PHY3- Millimeter-wave communications and antenna arrays
Wednesday, 20 June 2018, 11:00-12:30, E1 hall
Session chair: Didier Bourse (Nokia, France)
11:00 – Total Array Gains of Polarized Millimeter-Wave Mobile Phone Antennas
Katsuyuki Haneda and Mikko Heino (Aalto University, Finland); Jan Järveläinen (Premix & AALTO University, Finland)
This paper studies a gain of an antenna array implemented on a mobile device operating at a millimeter-wave radio frequency. Assuming that mobile phones at a millimeter-wave range operate with a single transceiver chain and analog beamforming like phased arrays, its total array gain is attributed to average gains of antenna elements and signal precoding or combining gains in excess to received power from a single-element dual-polarized omni-directional antenna. The total array gain circumvents the ambiguity of conventional array gain which cannot be uniquely defined as there are multiple choices of a reference single-element antenna in an array. Different polarized 8-element patch antenna arrays implemented on a mobile phone chassis, i.e., uniform linear array (ULA) and distributed array (DA) operating at 60 GHz, are studied. The antenna elements are placed so that they cover vertical, slanted or horizontal polarizations. The gain is evaluated for different orientations of the chassis along with effects of a body torso and a finger of a person operating the phone The gain in a small-cell scenario in an airport shows that DA achieves higher gains than ULA regardless of polarization states of antenna elements at the base and mobile stations, and of the existence of line-of-sight in radio channels. Antenna polarizations do not make much impact on the total array gain as random orientation of a mobile phone and finger shadowing modifies the polarization states. The results show that antenna array geometry is the more influential design aspect than polarization when a single transceiver chain is considered.
11:18 – Out-of-Band Interference in 5G mmW Multi-Antenna Transceivers: Co-existence Scenarios
Marko E Leinonen and Nuutti Tervo (University of Oulu, Finland); Olli Kursu (Centre for Wireless Communications, University of Oulu, Finland); Aarno Pärssinen (University of Oulu, Finland)
Large antenna arrays used for compensating the mmW path loss gives interesting perspectives for considering out-of-band emissions and reception signals to be direction dependent. In addition, co-existence of lower frequency and mmW systems set special requirements for both conventional cellular and mmW systems. This paper discusses on these two cases as the most important out-of-band interference scenarios in fifth generation systems. Effects of intermodulation and adjacent channel leakage are discussed in both mmW beamforming transceiver and receiver, respectively. It is concluded that distortion is behaving differently in multi-antenna transmitter than at the receiver. Measured and simulated examples of the nonlinear behavior of an array are given for receiver and transmitter, respectively. Furthermore, smart array linearization scheme given as a reference provides new perspective to consider the direction dependent out-of-band distortion as a part of the future cellular standards.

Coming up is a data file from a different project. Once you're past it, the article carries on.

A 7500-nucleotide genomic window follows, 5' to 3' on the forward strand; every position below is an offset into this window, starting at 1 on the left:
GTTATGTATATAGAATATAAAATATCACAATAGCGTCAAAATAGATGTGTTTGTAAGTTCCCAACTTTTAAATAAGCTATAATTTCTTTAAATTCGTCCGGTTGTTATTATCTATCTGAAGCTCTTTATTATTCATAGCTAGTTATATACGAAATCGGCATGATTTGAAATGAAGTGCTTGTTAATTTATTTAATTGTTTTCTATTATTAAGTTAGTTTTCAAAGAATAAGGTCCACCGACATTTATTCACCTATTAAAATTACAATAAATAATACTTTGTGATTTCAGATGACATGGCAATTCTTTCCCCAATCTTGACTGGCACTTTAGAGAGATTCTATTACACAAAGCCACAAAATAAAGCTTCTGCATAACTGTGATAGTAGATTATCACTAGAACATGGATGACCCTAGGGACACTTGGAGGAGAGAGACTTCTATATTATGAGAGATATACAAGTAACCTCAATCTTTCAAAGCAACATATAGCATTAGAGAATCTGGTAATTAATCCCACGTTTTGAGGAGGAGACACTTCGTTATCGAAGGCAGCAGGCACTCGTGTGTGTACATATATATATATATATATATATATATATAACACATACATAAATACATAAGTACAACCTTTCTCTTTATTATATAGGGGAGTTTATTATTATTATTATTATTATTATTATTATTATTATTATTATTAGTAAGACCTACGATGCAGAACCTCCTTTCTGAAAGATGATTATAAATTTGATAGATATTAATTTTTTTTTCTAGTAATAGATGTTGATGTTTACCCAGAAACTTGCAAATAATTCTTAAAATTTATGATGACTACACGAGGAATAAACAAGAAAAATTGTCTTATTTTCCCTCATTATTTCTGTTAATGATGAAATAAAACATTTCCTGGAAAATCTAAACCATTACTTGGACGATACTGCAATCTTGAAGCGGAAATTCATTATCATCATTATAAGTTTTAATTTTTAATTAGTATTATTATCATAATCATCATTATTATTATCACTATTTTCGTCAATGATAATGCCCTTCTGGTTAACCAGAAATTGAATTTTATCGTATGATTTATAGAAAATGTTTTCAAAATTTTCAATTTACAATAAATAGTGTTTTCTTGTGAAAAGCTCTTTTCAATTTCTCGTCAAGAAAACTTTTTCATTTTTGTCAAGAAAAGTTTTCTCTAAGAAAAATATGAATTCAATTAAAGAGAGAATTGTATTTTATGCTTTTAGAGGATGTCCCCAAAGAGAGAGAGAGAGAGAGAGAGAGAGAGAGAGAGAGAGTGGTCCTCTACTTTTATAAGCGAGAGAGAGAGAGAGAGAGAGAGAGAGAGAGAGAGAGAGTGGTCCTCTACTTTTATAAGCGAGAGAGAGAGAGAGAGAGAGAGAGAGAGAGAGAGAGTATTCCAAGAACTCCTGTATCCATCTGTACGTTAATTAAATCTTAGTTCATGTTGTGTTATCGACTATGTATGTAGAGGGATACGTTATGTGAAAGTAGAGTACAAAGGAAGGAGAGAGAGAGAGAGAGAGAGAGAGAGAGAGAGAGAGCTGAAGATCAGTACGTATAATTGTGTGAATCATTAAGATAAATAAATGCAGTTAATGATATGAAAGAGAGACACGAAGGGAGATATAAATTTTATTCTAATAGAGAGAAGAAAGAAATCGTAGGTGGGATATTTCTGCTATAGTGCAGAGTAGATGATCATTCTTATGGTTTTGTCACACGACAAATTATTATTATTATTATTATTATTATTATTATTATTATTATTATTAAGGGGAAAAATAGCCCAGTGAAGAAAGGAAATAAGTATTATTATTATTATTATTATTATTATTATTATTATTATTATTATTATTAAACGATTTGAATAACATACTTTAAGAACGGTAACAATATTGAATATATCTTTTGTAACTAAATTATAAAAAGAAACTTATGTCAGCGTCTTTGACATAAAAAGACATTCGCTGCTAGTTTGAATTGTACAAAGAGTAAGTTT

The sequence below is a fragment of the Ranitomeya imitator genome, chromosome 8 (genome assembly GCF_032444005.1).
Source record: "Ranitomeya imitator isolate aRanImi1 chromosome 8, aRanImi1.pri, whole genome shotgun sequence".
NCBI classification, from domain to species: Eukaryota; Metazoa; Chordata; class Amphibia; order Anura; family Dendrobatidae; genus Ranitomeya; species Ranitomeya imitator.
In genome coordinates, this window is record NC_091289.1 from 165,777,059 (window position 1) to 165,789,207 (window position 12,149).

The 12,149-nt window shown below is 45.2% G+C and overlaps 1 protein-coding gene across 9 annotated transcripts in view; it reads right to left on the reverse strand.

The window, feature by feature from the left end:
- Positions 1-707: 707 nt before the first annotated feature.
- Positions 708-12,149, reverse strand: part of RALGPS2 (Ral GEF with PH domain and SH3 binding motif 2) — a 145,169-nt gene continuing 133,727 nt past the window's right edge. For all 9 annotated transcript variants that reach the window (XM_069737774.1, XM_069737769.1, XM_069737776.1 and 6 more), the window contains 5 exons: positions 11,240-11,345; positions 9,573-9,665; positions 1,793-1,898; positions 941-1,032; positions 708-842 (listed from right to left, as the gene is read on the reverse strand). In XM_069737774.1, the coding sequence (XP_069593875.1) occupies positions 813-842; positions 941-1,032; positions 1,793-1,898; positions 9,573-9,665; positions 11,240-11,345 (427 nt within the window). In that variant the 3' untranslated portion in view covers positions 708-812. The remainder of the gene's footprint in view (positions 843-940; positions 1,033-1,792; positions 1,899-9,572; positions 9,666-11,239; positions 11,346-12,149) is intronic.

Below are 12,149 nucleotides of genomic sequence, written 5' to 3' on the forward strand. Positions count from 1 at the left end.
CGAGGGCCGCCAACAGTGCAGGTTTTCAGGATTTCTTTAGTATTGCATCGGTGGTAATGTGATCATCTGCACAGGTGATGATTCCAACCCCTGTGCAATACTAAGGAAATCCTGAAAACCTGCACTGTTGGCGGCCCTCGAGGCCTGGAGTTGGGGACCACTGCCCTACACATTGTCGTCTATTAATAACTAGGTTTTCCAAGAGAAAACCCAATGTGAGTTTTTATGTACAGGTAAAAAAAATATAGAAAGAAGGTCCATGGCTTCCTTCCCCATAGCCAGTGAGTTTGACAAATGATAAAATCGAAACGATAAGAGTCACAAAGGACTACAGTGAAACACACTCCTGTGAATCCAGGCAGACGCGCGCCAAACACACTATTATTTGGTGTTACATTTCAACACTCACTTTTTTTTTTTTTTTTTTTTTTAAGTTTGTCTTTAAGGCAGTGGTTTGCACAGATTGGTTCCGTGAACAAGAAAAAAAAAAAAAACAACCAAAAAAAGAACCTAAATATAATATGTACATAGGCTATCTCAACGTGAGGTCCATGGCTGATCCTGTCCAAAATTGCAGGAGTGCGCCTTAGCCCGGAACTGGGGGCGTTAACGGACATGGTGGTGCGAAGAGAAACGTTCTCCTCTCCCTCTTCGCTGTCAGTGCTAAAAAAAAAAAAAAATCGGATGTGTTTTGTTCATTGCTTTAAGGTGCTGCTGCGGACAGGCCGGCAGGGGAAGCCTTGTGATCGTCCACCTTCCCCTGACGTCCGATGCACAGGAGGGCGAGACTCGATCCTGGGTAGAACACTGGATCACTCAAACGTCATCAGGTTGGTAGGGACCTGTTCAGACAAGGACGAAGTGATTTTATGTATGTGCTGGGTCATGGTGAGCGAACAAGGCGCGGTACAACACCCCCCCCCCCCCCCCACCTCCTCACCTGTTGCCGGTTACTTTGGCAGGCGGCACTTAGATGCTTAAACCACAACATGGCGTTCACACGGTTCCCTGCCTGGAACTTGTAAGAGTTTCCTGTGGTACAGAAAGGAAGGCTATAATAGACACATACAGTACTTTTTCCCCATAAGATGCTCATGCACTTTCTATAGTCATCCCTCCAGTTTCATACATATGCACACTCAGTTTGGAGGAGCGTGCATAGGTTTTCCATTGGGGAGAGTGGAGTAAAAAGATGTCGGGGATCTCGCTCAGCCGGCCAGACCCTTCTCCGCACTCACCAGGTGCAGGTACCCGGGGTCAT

11:36 – Effects of Unit Cell Enlargement and 1-Bit Quantization in 5G Linear Metasurface Antennas
Xavier Artiga (Centre tecnològic de Telecomunicacions de Catalunya (CTTC), Spain)
Metasurface antennas constitute an attractive low cost, low complexity and low power alternative to phased arrays for 5G millimeter wave communications. This paper addresses the design of low complexity linear metasurface antennas with scanning capabilities, based on modulated surface impedances. In particular, it shows that with a proper design, the number of reconfigurable unit cells can be reduced up to a 50% without a significant reduction of the radiation properties of the antenna, by means of enlarging the unit cell sizes. Besides, the paper proposes a 1-bit reconfigurable unit cell and demonstrates the feasibility of 1-bit metasurface antennas, enabling the use of MEMS switches for loss reduction, scanning stability improvement and for simplifying the interface with digital circuitry. Finally, cell enlargement and 1-bit quantization are jointly assessed, revealing that their effects are cumulative and that in the case of 1-bit solutions, the unit cell dimensions must be carefully selected.